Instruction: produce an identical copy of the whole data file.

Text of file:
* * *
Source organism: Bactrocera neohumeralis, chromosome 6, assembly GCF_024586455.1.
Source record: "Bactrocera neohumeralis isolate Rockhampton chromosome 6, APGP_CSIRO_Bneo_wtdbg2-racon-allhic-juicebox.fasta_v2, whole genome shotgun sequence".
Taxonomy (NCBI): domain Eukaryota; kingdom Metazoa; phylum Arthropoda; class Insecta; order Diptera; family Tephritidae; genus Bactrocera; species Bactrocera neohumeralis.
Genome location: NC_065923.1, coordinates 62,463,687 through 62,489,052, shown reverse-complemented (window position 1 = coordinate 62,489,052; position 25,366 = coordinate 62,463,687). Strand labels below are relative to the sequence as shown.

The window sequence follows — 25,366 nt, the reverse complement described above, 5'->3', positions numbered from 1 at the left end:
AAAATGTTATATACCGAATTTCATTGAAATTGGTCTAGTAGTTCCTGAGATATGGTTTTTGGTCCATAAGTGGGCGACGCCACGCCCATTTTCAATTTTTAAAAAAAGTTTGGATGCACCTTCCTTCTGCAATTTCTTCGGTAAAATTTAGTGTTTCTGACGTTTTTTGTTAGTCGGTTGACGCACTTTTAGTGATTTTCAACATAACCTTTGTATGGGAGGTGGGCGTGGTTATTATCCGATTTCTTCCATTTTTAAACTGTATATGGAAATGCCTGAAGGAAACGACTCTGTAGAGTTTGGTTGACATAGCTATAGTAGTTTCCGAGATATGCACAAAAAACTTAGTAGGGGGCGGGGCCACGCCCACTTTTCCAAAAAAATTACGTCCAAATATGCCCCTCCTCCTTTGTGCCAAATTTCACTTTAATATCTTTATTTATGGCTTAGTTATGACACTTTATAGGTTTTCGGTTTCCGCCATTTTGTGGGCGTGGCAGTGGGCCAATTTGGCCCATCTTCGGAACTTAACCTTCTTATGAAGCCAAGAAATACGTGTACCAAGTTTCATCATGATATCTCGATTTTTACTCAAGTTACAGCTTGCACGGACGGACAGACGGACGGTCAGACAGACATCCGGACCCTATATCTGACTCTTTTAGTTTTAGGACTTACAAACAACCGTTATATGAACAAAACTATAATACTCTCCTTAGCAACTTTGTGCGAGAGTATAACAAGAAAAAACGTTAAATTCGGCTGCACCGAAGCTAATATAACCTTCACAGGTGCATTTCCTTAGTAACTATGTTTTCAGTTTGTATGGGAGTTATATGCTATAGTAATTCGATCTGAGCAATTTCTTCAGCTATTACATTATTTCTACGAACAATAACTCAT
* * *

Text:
Source organism: Bactrocera neohumeralis, chromosome 6, assembly GCF_024586455.1.
Source record: "Bactrocera neohumeralis isolate Rockhampton chromosome 6, APGP_CSIRO_Bneo_wtdbg2-racon-allhic-juicebox.fasta_v2, whole genome shotgun sequence".
Taxonomy (NCBI): domain Eukaryota; kingdom Metazoa; phylum Arthropoda; class Insecta; order Diptera; family Tephritidae; genus Bactrocera; species Bactrocera neohumeralis.
Genome location: NC_065923.1, coordinates 62,463,687 through 62,489,052, shown reverse-complemented (window position 1 = coordinate 62,489,052; position 25,366 = coordinate 62,463,687). Strand labels below are relative to the sequence as shown.

The window sequence follows — 25,366 nt, the reverse complement described above, 5'->3', positions numbered from 1 at the left end:
AAAATGTTATATACCGAATTTCATTGAAATTGGTCTAGTAGTTCCTGAGATATGGTTTTTGGTCCATAAGTGGGCGACGCCACGCCCATTTTCAATTTTTAAAAAAAGTTTGGATGCACCTTCCTTCTGCAATTTCTTCGGTAAAATTTAGTGTTTCTGACGTTTTTTGTTAGTCGGTTGACGCACTTTTAGTGATTTTCAACATAACCTTTGTATGGGAGGTGGGCGTGGTTATTATCCGATTTCTTCCATTTTTAAACTGTATATGGAAATGCCTGAAGGAAACGACTCTGTAGAGTTTGGTTGACATAGCTATAGTAGTTTCCGAGATATGCACAAAAAACTTAGTAGGGGGCGGGGCCACGCCCACTTTTCCAAAAAAATTACGTCCAAATATGCCCCTCCTCCTTTGTGCCAAATTTCACTTTAATATCTTTATTTATGGCTTAGTTATGACACTTTATAGGTTTTCGGTTTCCGCCATTTTGTGGGCGTGGCAGTGGGCCAATTTGGCCCATCTTCGGAACTTAACCTTCTTATGAAGCCAAGAAATACGTGTACCAAGTTTCATCATGATATCTCGATTTTTACTCAAGTTACAGCTTGCACGGACGGACAGACGGACGGTCAGACAGACATCCGGACCCTATATCTGACTCTTTTAGTTTTAGGACTTACAAACAACCGTTATATGAACAAAACTATAATACTCTCCTTAGCAACTTTGTGCGAGAGTATAACAAGAAAAAACGTTAAATTCGGCTGCACCGAAGCTAATATAACCTTCACAGGTGCATTTCCTTAGTAACTATGTTTTCAGTTTGTATGGGAGTTATATGCTATAGTAATTCGATCTGAGCAATTTCTTCAGCTATTACATTATTTCTACGAACAATAACTCAT